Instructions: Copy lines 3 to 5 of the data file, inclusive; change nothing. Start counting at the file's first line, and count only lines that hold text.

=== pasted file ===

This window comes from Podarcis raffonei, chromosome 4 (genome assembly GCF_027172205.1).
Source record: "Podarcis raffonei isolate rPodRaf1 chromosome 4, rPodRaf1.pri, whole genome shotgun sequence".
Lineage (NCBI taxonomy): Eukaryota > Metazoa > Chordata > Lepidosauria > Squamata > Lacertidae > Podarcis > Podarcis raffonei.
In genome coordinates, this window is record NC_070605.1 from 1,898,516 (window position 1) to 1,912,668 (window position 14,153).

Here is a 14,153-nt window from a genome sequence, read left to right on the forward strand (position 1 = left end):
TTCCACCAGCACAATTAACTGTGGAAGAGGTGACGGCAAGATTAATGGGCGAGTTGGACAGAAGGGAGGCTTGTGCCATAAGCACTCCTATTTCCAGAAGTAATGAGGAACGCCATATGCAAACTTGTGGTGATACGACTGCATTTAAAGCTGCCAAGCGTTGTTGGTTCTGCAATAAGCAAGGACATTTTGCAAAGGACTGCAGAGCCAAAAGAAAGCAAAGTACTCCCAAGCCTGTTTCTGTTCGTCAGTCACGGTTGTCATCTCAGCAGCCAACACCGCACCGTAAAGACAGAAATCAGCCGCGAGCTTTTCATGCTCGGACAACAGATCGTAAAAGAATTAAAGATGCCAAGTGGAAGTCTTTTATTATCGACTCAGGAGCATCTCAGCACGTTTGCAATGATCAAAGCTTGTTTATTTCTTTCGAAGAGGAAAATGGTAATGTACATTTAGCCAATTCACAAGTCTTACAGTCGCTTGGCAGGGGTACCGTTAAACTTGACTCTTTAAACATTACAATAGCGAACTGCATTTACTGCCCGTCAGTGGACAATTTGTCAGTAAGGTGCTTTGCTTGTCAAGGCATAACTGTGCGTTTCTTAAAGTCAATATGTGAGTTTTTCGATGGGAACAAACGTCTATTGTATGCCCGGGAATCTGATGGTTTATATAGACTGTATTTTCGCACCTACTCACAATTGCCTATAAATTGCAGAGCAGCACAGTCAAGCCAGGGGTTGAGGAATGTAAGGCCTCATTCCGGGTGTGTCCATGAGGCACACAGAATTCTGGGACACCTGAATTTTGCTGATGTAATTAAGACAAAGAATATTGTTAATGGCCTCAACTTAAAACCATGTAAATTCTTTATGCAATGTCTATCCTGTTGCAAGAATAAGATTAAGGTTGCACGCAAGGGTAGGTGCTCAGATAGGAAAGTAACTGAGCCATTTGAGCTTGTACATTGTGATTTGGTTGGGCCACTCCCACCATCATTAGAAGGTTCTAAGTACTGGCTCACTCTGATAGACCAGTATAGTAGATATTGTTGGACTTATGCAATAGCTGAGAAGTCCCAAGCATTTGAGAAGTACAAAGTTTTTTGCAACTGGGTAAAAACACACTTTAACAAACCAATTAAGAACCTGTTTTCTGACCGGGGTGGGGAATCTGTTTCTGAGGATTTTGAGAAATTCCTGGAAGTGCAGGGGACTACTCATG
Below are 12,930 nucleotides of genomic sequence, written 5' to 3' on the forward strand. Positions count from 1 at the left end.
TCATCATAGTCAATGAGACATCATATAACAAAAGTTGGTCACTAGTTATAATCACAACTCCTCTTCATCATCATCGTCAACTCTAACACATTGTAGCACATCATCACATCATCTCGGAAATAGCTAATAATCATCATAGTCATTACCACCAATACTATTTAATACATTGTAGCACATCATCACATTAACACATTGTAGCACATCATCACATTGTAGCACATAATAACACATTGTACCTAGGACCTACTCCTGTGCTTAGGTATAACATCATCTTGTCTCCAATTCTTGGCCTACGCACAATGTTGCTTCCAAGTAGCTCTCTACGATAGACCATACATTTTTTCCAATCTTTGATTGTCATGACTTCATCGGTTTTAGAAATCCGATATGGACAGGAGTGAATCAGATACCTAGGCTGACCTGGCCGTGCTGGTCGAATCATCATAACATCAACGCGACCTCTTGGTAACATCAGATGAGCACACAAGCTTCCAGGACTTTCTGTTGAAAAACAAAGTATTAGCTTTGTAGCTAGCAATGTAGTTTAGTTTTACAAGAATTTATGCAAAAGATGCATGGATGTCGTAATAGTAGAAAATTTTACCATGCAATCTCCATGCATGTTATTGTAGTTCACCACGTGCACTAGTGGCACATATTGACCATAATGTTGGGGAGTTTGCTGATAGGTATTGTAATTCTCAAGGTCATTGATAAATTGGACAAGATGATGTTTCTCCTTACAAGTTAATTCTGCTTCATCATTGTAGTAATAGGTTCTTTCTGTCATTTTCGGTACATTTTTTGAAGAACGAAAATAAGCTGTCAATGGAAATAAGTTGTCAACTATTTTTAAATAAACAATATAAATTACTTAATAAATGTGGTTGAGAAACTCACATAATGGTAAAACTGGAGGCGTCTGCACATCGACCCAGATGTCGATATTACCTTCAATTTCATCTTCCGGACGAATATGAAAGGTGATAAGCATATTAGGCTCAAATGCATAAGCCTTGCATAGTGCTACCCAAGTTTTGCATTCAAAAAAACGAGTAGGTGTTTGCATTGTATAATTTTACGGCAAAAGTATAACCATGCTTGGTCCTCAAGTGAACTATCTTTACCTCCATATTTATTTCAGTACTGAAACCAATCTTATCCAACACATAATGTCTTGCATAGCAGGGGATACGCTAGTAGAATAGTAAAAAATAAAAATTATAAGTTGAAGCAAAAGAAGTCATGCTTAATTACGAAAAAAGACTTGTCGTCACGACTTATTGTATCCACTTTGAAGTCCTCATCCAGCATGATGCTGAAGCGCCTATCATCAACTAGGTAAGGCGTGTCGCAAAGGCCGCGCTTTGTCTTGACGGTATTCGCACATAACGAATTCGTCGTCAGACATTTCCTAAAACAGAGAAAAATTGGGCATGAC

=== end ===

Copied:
Lineage (NCBI taxonomy): Eukaryota > Metazoa > Chordata > Lepidosauria > Squamata > Lacertidae > Podarcis > Podarcis raffonei.
In genome coordinates, this window is record NC_070605.1 from 1,898,516 (window position 1) to 1,912,668 (window position 14,153).

Here is a 14,153-nt window from a genome sequence, read left to right on the forward strand (position 1 = left end):